Evaluation of health-related quality of life

To evaluate the HRQOL, two standard questioners of IBDQ and SF-36 were used which evaluate the domains of quality of life and physical and mental health, respectively.

The questionnaire of IBDQ consists of 32 questions which are categorized in 4 domains: (a) intestinal symptoms (10 questions), (b) systemic symptoms [consisting of sleep disorder and fatigue (5 questions)], (c) emotional function [including depression and anxiety and anger (12 questions)], and (d) social function [capability to participate in social activity and affairs (5 questions)]. For each question, seven answers are considered in which score 1 denotes the worst and score 7 denotes the best condition. Total score for each individual varies from 32 to 224, and the higher the score, the better the condition. Reliability and validity of IBDQ in Persian language was investigated in 2015 by Maleki et al.[29]

The SF-36 is one of the most used generic HRQOL questionnaires in medical research which assesses the functional status, well-being, and general perception of health. SF-36 questionnaire consists of 36 items and 8 domains, physical function, social function, role function emotional function, psychological health and vitality; body pain and global health are evaluated. Additionally, SF-36 also provides two general measures from the functions, that is, physical component summary which measures the domain of physical health and the mental component summary which evaluates the psychosocial health. Scores in each of these domains vary from 0 to 100 and the higher score denotes for a better quality of life. Reliability and validity of this questionnaire in Iranian population has been confirmed.[30] Questionnaires were being questioned by a trained questioner and in some sections filled by a gastroenterologist.

In addition to above questionnaires, patients' demographic and clinical and management details were also collected.

Statistical analysis

Normality of data was evaluated using Shapiro–Wilk test, Kolmogorov–Smirnov test, and also QQ plot. Normality of data and homogeneity of variance among groups are confirmed. Analysis was done by the use of statistical tests such as Chi-square, analysis of variance, and logistic regression by the software of SPSS software for Windows, version 22.0 (SPSS, Chicago, IL, USA). Significant level was considered at level of 0.05.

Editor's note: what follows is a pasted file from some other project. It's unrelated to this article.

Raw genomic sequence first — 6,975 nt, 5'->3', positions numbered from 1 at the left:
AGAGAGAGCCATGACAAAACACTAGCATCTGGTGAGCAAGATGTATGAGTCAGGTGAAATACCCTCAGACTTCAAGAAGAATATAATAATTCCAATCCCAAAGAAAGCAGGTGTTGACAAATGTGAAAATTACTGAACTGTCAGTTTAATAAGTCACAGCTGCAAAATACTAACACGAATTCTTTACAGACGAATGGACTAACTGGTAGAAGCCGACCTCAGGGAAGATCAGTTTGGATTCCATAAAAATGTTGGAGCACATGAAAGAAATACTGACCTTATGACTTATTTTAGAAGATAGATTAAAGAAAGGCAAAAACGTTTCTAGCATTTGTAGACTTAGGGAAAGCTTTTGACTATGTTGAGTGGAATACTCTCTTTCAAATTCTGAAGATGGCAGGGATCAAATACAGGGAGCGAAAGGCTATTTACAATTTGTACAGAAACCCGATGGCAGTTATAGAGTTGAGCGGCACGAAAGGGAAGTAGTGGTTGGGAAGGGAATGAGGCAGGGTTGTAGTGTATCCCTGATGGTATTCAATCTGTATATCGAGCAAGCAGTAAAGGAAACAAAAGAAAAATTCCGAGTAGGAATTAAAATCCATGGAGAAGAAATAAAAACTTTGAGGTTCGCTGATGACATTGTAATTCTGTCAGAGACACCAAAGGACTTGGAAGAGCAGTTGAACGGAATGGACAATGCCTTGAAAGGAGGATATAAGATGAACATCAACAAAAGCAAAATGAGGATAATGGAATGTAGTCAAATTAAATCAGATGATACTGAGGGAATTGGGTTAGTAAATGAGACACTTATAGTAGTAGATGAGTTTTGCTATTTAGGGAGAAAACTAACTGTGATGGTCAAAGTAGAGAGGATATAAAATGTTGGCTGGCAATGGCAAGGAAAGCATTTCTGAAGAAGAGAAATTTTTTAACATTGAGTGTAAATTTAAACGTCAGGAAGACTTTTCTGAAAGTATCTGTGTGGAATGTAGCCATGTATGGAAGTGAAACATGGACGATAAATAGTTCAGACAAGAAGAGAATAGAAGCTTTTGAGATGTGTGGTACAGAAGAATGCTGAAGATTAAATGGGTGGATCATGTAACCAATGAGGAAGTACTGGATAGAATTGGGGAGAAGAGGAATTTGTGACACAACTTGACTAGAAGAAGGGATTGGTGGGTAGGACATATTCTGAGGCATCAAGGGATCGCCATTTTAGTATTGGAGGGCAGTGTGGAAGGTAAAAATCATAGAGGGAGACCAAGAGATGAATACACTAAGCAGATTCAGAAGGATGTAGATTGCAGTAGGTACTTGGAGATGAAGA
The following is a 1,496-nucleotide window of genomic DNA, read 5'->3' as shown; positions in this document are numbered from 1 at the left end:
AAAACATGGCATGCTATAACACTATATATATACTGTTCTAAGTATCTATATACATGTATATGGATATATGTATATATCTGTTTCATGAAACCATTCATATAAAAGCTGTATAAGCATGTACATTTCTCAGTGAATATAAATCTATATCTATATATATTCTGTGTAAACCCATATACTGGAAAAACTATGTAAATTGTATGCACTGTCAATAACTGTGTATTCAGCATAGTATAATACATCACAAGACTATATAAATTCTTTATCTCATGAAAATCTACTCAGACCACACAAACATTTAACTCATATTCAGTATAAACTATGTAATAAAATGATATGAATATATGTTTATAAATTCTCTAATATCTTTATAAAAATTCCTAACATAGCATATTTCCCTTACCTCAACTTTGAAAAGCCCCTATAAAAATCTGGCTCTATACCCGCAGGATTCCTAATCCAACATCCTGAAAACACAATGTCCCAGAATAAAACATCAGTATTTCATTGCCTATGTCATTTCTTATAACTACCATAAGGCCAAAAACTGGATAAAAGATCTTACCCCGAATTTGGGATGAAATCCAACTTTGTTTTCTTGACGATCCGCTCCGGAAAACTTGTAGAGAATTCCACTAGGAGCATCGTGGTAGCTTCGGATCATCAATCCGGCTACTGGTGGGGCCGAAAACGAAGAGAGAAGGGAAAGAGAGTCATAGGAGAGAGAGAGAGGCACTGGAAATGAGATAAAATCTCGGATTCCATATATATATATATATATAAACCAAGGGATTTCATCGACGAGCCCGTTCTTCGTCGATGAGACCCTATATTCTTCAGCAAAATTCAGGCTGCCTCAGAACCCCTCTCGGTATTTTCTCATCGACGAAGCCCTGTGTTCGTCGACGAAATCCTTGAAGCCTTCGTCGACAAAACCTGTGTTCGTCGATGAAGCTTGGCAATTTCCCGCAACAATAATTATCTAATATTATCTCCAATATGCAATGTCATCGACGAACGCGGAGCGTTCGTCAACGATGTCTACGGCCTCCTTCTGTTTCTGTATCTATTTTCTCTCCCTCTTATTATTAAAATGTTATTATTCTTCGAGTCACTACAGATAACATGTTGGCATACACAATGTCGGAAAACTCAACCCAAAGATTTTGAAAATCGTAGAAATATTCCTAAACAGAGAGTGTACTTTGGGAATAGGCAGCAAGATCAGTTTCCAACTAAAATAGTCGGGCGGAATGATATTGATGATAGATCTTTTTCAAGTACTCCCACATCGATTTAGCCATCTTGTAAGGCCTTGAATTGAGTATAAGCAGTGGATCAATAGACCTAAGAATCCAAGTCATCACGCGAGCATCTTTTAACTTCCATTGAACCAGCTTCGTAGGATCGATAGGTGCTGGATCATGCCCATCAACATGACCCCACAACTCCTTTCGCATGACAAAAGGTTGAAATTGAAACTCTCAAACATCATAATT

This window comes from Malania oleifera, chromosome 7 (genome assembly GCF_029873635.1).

Results Top

Data from 115 patients were analyzed of whom 58 (50.4%) cases were male and 57 (49.6%) cases were female. The mean age was 38.6 ± 12.2 with a range from 14 to 70 years. Eighty-five (73.9%) patients had UC disease and 30 (26.1%) had CD disease (colitis). From a total of IBD patients, 40 (34.8%) cases had IBS. In IBD patients with IBS, 29 (25.2%) cases had UC + IBS and 11 (9.6%) cases had CD + IBS. Besides, in IBD patients without IBS, 56 (48.7%) cases had UC and 19 (16.5%) cases had CD. Factors of age (P = 0.862) and sex (P = 0.226) were not significant among four groups (CD, UC, CD + IBS, UC + IBS). Patients' demographics are summarized by sleep quality in [Table 1].
Table 1: Inflammatory bowel disease patients' characteristics (n = 115) and their relation with sleep quality level

Click here to view

On evaluating the effect of IBS on sleep quality of IBD patients, their quality of life (IBD-Q) and their general quality of life (SF-36), significant results were obtained related to sleep quality (P = 0.000) and the quality of life of IBD patients (IBDQ) (P = 0.000). CD patients (with poor sleep frequency of 84.2%) and patients with CD + IBS (poor sleep frequency of 87.5%) had the poorer sleep quality. UC patients (good sleep frequency of 73.6%) had the better sleep quality. Besides, the mean quality of life of IBD patients (IBDQ) with IBS was less than those without IBS [Table 2].
Table 2: Comparison of sleep quality and Inflammatory bowel disease patients' quality of life, SF-36 among four groups

Click here to view

In a multivariate logistic regression analysis, the effect of patients “characteristics and quality of life on sleep quality” was evaluated. Results showed that factors of disease group, disease extent, and quality of life of IBD (IBDQ) significantly affected the sleep quality. Significant results of multivariate logistic regression are summarized in [Table 3]. Odds of a poor sleep quality in both patients with UC + IBS (OR = 0.018, P = 0.003) and UC (OR = 0.016, P = 0.002) was significantly 98% less than odds of CD patients. Poor sleep quality in patients with CD + IBS (OR = 2.19, P = 0.591) was twofold more than CD patients without IBS, but this result is not significant.
Table 3: Predicting effect of factors affected the sleep quality level (poor vs. good) of inflammatory bowel disease patients with irritable bowel syndrome using logistic regression